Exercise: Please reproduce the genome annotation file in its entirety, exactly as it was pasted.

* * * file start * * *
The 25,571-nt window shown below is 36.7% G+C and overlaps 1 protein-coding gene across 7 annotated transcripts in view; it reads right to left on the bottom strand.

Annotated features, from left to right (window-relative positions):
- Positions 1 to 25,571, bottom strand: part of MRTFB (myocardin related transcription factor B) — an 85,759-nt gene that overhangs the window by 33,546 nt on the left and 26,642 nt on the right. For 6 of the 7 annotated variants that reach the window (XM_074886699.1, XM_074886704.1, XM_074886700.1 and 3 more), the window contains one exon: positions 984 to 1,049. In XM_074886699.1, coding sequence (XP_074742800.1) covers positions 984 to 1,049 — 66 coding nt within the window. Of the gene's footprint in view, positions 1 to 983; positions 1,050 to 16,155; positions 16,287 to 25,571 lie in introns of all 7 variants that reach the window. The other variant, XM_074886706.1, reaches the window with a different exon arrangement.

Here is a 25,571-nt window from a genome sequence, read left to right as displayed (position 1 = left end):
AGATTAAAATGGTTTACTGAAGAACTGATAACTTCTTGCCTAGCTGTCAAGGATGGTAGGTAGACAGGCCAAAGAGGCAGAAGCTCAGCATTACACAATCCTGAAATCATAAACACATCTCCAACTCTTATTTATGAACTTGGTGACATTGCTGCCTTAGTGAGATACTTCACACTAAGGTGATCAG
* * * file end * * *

The 25,571-nt window shown below is 36.7% G+C and overlaps 1 protein-coding gene across 7 annotated transcripts in view; it reads right to left on the bottom strand.

Annotated features, from left to right (window-relative positions):
- Positions 1 to 25,571, bottom strand: part of MRTFB (myocardin related transcription factor B) — an 85,759-nt gene that overhangs the window by 33,546 nt on the left and 26,642 nt on the right. For 6 of the 7 annotated variants that reach the window (XM_074886699.1, XM_074886704.1, XM_074886700.1 and 3 more), the window contains one exon: positions 984 to 1,049. In XM_074886699.1, coding sequence (XP_074742800.1) covers positions 984 to 1,049 — 66 coding nt within the window. Of the gene's footprint in view, positions 1 to 983; positions 1,050 to 16,155; positions 16,287 to 25,571 lie in introns of all 7 variants that reach the window. The other variant, XM_074886706.1, reaches the window with a different exon arrangement.

Here is a 25,571-nt window from a genome sequence, read left to right as displayed (position 1 = left end):
AGATTAAAATGGTTTACTGAAGAACTGATAACTTCTTGCCTAGCTGTCAAGGATGGTAGGTAGACAGGCCAAAGAGGCAGAAGCTCAGCATTACACAATCCTGAAATCATAAACACATCTCCAACTCTTATTTATGAACTTGGTGACATTGCTGCCTTAGTGAGATACTTCACACTAAGGTGATCAG